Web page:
I even laugh once or twice. Ginny is right, I am going to get through this. It is going to take time, but I will feel better, I will be able to breathe again without it hurting.

I will be okay.


I will be okay.


Chapter Two



I don’t know what made me do it. But I’ve done it now so I have to go through with it. Today is my very first day volunteering at the local children’s hospital. After my visit from Ginny, things did get a little easier. I made a conscious effort to try and get back into the light again, figuratively and literally. It has been a little over three months since I lost Richard and I am slowly, piece by piece, getting my life back together. I am eating, I am showering every day and I am getting out of the house. Last week, I found myself sitting holding my phone with the number for the volunteer line at the hospital in my hand. I dialled the number and I waited for someone to answer, and when they did, I explained with complete honesty why I wanted to volunteer, or at least, I tried to. The lady I spoke to on the phone told me she was so very sorry for my loss, and that there was a place here for me when I was ready.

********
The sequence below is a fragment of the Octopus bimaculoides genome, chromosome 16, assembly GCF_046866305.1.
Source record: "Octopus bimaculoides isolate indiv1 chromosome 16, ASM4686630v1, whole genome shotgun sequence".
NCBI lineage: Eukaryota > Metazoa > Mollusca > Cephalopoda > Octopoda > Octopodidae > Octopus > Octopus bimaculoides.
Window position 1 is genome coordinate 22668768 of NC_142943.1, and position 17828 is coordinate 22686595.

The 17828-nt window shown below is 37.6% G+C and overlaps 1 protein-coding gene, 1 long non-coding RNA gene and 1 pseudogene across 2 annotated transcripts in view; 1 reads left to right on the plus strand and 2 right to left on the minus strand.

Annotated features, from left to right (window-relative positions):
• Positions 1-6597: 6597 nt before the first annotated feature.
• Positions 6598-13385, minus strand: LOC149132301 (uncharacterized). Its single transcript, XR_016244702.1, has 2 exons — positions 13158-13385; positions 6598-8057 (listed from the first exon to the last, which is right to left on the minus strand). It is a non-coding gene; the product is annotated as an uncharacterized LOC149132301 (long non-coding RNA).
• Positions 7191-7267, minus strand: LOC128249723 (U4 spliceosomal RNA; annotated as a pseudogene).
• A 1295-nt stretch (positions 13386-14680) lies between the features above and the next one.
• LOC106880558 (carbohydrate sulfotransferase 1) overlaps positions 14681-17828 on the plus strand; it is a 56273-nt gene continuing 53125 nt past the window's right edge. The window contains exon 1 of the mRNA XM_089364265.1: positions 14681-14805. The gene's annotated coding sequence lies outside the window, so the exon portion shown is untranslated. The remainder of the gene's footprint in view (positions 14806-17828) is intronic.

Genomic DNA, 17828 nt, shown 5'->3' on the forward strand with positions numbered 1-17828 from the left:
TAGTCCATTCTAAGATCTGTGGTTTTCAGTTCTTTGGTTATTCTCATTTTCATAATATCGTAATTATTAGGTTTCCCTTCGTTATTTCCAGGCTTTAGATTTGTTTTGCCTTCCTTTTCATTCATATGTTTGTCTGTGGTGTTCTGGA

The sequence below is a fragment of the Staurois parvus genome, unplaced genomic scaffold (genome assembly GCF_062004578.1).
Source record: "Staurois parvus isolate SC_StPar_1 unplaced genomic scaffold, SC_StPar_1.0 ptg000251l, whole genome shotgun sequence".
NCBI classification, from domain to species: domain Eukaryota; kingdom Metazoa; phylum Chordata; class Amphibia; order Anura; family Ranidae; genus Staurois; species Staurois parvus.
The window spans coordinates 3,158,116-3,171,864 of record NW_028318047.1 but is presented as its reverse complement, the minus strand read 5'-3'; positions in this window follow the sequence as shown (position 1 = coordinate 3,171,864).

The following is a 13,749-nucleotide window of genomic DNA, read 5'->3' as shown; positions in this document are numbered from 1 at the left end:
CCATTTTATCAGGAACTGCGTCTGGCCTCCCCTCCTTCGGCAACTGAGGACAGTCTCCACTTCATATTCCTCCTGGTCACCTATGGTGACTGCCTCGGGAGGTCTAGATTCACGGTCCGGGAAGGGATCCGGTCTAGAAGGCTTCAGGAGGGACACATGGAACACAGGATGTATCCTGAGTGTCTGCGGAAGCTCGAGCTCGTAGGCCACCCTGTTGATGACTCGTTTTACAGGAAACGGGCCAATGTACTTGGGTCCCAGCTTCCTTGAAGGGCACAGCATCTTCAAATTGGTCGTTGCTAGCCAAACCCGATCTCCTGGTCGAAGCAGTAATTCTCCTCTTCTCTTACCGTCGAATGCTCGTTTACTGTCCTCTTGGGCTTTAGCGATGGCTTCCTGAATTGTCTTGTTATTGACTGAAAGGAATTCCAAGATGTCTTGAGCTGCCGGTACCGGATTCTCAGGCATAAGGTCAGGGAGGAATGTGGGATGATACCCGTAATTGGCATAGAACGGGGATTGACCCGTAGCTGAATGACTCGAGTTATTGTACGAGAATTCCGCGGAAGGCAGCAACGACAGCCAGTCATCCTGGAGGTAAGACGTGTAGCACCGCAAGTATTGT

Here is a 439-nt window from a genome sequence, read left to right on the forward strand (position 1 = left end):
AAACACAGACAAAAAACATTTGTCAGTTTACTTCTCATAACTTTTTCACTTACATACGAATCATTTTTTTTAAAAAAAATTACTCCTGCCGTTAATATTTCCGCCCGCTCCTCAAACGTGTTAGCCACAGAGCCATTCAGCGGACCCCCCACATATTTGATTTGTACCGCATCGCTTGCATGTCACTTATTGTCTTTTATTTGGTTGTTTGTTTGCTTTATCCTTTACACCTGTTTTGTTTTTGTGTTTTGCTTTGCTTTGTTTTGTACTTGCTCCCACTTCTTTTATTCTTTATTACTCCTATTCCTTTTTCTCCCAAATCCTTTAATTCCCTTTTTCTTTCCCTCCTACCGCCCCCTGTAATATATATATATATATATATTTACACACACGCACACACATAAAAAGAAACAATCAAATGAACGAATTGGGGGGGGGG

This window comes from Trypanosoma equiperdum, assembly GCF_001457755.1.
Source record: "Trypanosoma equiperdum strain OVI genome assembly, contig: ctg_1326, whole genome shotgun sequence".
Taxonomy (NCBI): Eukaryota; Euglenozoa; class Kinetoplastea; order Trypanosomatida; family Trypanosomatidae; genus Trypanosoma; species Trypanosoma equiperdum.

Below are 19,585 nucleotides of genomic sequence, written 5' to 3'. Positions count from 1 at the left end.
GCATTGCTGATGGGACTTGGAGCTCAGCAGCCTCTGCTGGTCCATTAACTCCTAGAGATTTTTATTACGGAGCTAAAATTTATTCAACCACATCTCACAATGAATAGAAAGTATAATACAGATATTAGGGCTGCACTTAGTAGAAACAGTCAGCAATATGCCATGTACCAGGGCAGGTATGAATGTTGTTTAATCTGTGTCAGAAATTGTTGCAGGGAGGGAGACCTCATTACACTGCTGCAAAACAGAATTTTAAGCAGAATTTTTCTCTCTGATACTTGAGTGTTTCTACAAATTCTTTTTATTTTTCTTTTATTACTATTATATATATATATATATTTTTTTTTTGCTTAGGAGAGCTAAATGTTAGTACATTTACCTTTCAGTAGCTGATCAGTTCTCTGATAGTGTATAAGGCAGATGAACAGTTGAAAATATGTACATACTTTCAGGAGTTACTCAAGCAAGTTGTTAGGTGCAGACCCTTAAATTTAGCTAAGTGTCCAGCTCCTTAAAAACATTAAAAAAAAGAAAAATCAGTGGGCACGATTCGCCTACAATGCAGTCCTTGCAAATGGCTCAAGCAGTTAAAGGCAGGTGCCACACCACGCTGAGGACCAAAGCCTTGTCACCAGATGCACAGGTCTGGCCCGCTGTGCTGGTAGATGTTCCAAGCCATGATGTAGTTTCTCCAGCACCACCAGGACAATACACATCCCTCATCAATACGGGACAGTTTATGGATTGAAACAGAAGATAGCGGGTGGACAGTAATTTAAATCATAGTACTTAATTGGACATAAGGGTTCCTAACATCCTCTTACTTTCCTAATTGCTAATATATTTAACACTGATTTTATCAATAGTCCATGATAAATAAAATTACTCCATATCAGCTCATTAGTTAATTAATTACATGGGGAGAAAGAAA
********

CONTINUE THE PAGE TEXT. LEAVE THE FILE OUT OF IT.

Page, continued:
“The children here are incredible, Katie. They will welcome you into their hearts and they will keep you there.”


“I look forward to meeting them.” I told her.


Today I am going to meet them. I am getting ready when my phone rings, I race into the bedroom and answer it. I don’t need to check who it is, I know who it will be.


“Are you ready?” Ginny’s voice comes down the line in way of a hello.


“I’m just getting ready. I had to stop getting ready because you phoned me!” I smile.